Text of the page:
On Hallowed Ground: The Story of Arlington National Cemetery

Author Magazine
By A.B. Mead
November, 2009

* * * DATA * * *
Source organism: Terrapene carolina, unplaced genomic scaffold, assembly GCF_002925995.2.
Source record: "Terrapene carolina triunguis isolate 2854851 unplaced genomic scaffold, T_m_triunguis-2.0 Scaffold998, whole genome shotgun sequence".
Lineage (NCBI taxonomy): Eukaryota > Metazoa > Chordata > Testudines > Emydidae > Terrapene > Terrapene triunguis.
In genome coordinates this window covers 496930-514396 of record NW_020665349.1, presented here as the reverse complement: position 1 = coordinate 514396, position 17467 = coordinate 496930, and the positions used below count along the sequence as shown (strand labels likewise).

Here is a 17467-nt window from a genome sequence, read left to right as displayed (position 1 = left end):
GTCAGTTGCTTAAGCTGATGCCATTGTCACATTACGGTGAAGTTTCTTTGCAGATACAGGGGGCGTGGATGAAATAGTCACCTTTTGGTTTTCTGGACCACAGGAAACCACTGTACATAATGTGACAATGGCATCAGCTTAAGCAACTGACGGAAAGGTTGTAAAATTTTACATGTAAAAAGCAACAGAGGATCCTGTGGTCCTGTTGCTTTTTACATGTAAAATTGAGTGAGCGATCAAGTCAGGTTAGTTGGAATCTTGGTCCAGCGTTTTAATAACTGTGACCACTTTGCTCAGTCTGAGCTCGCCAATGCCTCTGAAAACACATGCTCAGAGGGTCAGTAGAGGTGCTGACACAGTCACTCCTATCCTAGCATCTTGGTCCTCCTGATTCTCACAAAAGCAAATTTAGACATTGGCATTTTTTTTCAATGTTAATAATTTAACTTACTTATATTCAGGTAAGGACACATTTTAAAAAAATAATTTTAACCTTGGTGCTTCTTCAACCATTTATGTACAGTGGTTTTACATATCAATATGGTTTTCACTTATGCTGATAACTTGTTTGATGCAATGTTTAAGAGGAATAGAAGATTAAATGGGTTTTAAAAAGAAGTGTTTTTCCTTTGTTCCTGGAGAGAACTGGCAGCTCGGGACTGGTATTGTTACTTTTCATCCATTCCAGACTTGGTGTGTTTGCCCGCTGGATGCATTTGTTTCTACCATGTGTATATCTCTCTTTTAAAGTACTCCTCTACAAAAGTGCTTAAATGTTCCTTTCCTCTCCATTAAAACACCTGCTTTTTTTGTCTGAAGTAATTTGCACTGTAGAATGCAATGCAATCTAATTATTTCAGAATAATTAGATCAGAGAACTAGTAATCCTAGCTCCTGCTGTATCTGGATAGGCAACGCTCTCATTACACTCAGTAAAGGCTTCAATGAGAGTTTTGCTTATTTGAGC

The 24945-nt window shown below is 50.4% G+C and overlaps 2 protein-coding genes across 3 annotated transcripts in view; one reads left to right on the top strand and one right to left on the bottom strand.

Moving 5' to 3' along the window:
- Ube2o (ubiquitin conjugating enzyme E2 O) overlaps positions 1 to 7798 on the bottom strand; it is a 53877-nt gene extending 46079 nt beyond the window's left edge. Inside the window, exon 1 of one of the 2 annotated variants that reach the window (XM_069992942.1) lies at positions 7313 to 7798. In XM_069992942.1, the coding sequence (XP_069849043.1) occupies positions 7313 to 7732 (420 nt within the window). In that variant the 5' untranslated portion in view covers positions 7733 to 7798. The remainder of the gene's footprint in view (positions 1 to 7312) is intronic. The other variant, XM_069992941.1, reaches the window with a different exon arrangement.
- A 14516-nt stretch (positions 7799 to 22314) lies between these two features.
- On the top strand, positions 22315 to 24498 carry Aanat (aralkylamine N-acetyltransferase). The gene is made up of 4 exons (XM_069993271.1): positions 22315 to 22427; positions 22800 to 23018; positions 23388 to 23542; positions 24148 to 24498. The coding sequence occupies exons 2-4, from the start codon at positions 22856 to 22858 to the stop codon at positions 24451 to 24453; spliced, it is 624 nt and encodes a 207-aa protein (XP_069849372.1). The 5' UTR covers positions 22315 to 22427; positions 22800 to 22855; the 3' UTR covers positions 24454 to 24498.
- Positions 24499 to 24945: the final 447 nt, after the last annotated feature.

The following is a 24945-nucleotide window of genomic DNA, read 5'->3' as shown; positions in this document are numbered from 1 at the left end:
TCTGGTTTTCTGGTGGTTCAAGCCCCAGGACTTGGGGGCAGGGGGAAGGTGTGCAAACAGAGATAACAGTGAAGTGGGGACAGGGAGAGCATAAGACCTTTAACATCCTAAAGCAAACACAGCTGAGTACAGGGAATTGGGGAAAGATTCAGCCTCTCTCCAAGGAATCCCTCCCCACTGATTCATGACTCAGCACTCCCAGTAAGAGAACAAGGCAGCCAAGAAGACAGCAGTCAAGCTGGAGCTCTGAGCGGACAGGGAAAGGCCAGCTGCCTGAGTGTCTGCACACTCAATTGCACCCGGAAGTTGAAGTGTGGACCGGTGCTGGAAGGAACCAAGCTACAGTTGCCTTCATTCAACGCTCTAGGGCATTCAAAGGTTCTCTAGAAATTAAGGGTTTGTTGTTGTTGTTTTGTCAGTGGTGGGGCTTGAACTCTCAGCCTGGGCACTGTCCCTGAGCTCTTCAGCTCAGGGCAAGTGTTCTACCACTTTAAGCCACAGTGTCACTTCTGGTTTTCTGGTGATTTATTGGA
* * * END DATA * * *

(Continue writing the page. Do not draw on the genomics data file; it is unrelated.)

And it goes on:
The story of Arlington begins as the story of Robert E. Lee’s private estate. Scarcely had he and his family abandoned it to flee to Richmond at the start of the Civil War, when the U.S. Government annexed it. The property was too strategically located to allow if to fall into enemy hands. The War caused so many deaths that President Lincoln and congress had to create America’s first military cemeteries, and, after ironically serving as a camp for freed slaves, Arlington slowly began to fill up with corpses. The war ended, but, in order to discourage the Lee family from trying to reclaim it, over 2,000 unknown soldiers were buried in a huge pit near Mrs. Lee’s garden. The Lee family fought long and hard to recover Arlington, eventually ending up in the Supreme Court, where they won, but were bought out by the government for a small fortune. When victims of the sinking of the Maine were buried there, Arlington became not merely a Civil War cemetery, but a national one. It soon became the place to remember those who assisted the nation. Revolutionary War and Confederate soldiers were disinterred and reburied there. Pierre L’Enfant, the architect behind much of Washington, D.C. was exhumed in Maryland and reburied where he would have “the best view of Washington at his feet.” The Pentagon was originally supposed to be built on the grounds, but some said it would have ruined the aesthetic flow, and Franklin D. Roosevelt had to settle the matter personally. But it was the burial of John F. Kennedy that seared the cemetery into the world’s consciousness. The number of visitors more than tripled after his internment was televised. Today, Arlington continues its duty, housing the remains of those who have died in Afghanistan and Iraq in the newly-opened Section 60, called “the saddest acre in America.”